“They would need to be there for a year and stay with me 24/7. And, when I thought about it,” she hesitated, “the first person I thought of was Maryann.”
I swallowed. Hard.
“Maryann can’t do it, Valerie,” Mom said, “She has school.”
“And she’ll be seventeen,” Dad said.
The sentiment was overwhelming; I was not the candidate for such responsibility. At the time, I was in my junior year of high school. I’d recently achieved the coveted milestone of learning how to do laundry by myself. Not only was I unfit to look after another person, I could hardly look at my sister without tears welling behind my eyes.
Valerie had plans, too, thinking I could go to college in Canada while she went through treatment, or that I could take a year off before going to school. My sister’s world revolved so closely around me that she believed I would pause my life for her.
As much as I wanted to rescue her, I couldn’t.
Montreux was not going to happen. We might have been able to come up with the money, but I couldn’t stay with her, and my mother had to stay with me. In part, it was my fault she couldn’t go.
Instead Valerie returned to her life as it was.
Until she was fired.
* * *
In April 2006, I had just turned seventeen and twenty-four-year-old Valerie had driven down to visit my parents and me. By that time, both of our brothers had moved out of the house. When I hugged her, my hands nearly wrapped back around myself. My teenage arms rivaled her thighs.
My adult sister weighed 60 pounds then, little more than a fourth grader. We didn’t know the exact number at the moment. I didn’t believe it was possible to be so small; she was a skeleton I feared would shatter. I tried to ignore the fact that her child-sized pants were slipping off her hips. But she wore short sleeves that day, and trying to divert my gaze from her withered arms only left me looking at her face. All I could do was trace the sharp contours of her jaw line and examine her cavernous cheeks, trying to find some remnant of joy in her face. She rarely smiled. She didn’t laugh. She hardly spoke, and when she did, she seemed to wander, lost in her own thoughts. It physically hurt to look at her. Her eyes were dimmer than I remembered, but faintly alive. They glossed over as she told us she’d lost her job.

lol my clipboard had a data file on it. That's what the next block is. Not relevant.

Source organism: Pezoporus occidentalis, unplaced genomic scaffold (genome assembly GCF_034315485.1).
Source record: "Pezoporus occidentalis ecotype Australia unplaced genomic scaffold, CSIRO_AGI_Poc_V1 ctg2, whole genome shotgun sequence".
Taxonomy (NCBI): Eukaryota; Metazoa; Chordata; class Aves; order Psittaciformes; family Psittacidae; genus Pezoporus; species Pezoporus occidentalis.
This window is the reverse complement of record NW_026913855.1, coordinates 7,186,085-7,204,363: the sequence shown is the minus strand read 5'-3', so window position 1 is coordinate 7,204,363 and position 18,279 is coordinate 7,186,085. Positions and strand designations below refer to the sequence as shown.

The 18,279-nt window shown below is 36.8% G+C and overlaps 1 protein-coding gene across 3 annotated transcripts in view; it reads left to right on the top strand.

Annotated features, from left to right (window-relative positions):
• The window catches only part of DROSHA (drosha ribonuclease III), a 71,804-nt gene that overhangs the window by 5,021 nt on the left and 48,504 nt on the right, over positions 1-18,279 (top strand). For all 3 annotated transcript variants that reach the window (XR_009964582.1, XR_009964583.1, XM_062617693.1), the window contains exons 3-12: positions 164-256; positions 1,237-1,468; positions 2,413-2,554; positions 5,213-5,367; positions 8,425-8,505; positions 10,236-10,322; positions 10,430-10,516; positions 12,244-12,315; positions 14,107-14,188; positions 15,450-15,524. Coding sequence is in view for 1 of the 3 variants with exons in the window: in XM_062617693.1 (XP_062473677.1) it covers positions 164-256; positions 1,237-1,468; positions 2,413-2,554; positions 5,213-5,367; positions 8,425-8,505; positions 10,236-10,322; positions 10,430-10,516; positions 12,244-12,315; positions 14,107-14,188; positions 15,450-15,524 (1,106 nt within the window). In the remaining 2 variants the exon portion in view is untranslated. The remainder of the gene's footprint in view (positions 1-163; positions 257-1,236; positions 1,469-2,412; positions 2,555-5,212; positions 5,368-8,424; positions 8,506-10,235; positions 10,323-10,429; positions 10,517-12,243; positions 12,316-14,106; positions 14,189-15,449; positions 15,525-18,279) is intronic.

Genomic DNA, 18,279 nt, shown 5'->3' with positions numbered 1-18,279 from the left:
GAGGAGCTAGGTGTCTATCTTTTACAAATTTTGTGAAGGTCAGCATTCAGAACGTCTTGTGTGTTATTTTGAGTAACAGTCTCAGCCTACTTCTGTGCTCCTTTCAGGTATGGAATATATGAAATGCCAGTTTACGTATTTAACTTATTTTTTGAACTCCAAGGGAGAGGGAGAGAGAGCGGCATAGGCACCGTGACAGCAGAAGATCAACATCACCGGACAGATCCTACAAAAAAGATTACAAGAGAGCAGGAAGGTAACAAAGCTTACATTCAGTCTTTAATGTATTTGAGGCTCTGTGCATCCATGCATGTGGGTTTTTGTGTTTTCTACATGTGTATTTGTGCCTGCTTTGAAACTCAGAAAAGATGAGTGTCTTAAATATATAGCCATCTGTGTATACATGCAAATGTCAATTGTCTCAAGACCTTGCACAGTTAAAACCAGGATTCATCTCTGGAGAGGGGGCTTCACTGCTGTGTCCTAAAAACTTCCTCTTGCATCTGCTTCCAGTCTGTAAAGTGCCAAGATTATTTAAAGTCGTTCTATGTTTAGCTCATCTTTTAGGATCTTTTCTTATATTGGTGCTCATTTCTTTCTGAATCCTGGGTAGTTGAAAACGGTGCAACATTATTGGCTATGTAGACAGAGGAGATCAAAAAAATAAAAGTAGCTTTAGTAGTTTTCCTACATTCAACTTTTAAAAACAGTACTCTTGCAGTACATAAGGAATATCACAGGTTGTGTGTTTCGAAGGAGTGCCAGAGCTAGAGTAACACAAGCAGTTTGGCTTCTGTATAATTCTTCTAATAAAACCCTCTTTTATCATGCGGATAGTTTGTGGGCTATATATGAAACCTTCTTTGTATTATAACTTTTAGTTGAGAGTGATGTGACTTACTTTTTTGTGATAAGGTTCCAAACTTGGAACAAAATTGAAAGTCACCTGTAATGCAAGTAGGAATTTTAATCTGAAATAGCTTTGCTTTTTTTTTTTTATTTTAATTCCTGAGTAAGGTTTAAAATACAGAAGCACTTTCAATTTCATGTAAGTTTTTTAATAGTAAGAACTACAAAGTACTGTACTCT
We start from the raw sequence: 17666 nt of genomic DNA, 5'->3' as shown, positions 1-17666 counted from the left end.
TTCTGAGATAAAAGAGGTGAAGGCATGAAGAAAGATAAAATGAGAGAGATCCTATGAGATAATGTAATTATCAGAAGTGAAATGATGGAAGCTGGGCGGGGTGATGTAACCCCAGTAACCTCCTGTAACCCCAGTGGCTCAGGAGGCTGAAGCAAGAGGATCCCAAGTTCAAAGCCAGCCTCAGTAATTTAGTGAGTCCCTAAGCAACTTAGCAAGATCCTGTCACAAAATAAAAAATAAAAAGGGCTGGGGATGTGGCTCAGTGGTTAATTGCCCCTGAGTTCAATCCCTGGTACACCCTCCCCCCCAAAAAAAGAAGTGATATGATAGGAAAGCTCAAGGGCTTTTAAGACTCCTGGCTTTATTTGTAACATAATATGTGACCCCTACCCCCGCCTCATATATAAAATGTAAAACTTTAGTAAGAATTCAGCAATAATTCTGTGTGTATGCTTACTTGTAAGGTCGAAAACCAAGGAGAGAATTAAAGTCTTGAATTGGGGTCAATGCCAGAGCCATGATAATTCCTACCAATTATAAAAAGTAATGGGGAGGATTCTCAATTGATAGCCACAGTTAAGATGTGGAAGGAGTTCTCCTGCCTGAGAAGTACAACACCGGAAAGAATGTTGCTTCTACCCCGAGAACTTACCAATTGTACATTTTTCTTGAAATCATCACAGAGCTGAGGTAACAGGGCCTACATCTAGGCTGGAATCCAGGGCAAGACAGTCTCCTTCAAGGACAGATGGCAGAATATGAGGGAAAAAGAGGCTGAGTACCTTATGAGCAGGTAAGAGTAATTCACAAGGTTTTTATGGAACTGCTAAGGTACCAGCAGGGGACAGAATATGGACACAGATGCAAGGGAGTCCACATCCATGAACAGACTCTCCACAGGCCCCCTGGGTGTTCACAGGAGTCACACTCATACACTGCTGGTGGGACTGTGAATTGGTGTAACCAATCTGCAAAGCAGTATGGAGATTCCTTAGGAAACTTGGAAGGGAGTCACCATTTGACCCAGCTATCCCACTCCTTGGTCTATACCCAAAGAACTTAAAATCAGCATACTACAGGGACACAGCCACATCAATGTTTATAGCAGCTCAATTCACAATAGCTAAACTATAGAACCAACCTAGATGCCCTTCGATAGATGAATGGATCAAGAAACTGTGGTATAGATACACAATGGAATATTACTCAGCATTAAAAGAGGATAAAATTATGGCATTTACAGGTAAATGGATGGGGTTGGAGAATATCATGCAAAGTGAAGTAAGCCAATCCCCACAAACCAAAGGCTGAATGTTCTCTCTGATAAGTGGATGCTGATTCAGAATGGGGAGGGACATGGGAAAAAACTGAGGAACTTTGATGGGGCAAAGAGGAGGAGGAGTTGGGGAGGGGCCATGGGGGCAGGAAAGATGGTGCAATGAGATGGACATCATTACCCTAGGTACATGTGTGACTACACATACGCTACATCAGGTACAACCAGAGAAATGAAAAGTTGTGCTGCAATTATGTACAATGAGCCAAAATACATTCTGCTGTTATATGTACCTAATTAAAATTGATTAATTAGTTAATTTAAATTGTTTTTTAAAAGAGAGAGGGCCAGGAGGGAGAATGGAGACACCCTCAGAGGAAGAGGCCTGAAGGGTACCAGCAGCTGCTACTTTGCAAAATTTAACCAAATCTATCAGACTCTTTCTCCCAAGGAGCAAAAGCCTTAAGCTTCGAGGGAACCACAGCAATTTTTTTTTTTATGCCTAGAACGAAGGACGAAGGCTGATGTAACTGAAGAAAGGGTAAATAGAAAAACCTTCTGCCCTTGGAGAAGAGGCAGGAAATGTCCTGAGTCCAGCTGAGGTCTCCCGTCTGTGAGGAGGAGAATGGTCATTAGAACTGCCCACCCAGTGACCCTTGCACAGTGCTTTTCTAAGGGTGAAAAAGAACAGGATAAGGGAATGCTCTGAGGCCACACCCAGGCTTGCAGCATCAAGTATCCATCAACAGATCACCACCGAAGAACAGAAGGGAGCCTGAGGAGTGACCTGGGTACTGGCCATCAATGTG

One tear slid down her cheek, a lone droplet of emotion that came to rest at the corner of her mouth. Then she wiped it away.
“Angie said…I couldn’t…concentrate anymore—and I wasn’t,” she sniffled, “focusing… on the work,” Valerie explained, each syllable lagging farther behind the next.
Angie, my sister’s boss, had known about her eating disorder; it was hardly surreptitious by that point. Because she dearly loved my sister, Angie made every accommodation she could. In the few months before that April, Angie had noticed Valerie fading away, too mentally and physically adrift to perform her job at an embroidery company. Eventually, she had to let Valerie go. Unknowingly her action became the catalyst to Valerie’s recovery. My parents sat down with my sister and talked for hours about having her move back in with us. I listened, seated on my bedroom floor, tracing the rim of an empty drinking glass. It was going to be constant monitoring, snack schedules on the fridge, and unpleasant dinners all over again. We had reached the point where the only option left was to start back at the beginning.
Valerie refused, but a few tearful hours later, hesitantly agreed.
My parents took her car keys. They made a plan to go to her apartment the next day to get her things. Early that morning, however, I heard my sister across the hall rummaging through her bag. When I woke up, she was gone. As I suspected, she had taken the spare keys she brought with her; I can only assume she had them because she knew what to expect. Of course, if anyone was to carry a set of spare keys at all times, it would be my sister. Sometimes I wonder if I should have gotten out of bed and said something to her, maybe asked her not to leave. I’m not sure it would have mattered, but I’ve asked myself why I didn’t try: had I given up, or did I feel sorry for her?
My parents spent the next three days calling Valerie, our psychiatrist, Valerie’s boss, and state mental health services. My sister holed up in her apartment like an outlaw. She needed to be in a hospital or she would have died.
Over the next few days, my parents had my sister legally committed to a general hospital—rather than a psychiatric facility—because she needed (and was unwilling to get) immediate medical attention. Initially, the County Attorney didn’t consider her mentally incompetent, but her psychiatrist Dr. Green wrote a letter explaining that my sister’s physical state caused her mental duress and that she was incapable of making decisions. When the police came to Valerie’s door, she followed without question. One officer told my parents he was amazed. He hadn’t needed to handcuff her, but he wouldn’t have been able to anyway: the cuffs would have slipped over her hands.
* * *
Once she had gained some insubstantial amount of weight in the hospital, Valerie was taken to Rimrock. This time, she was the only eating-disorder patient in the facility. She stayed for a few weeks while our parents contemplated what to do next. A volunteer they met at Rimrock, who had recovered from bulimia a few years earlier, recommended Rogers Memorial Hospital. It was in a tiny, unpronounceable town in Wisconsin a two-day drive from home, but it had both a medical facility and a treatment program. It treated men and women—one of the few centers in the country that does—and it cost more than a college education.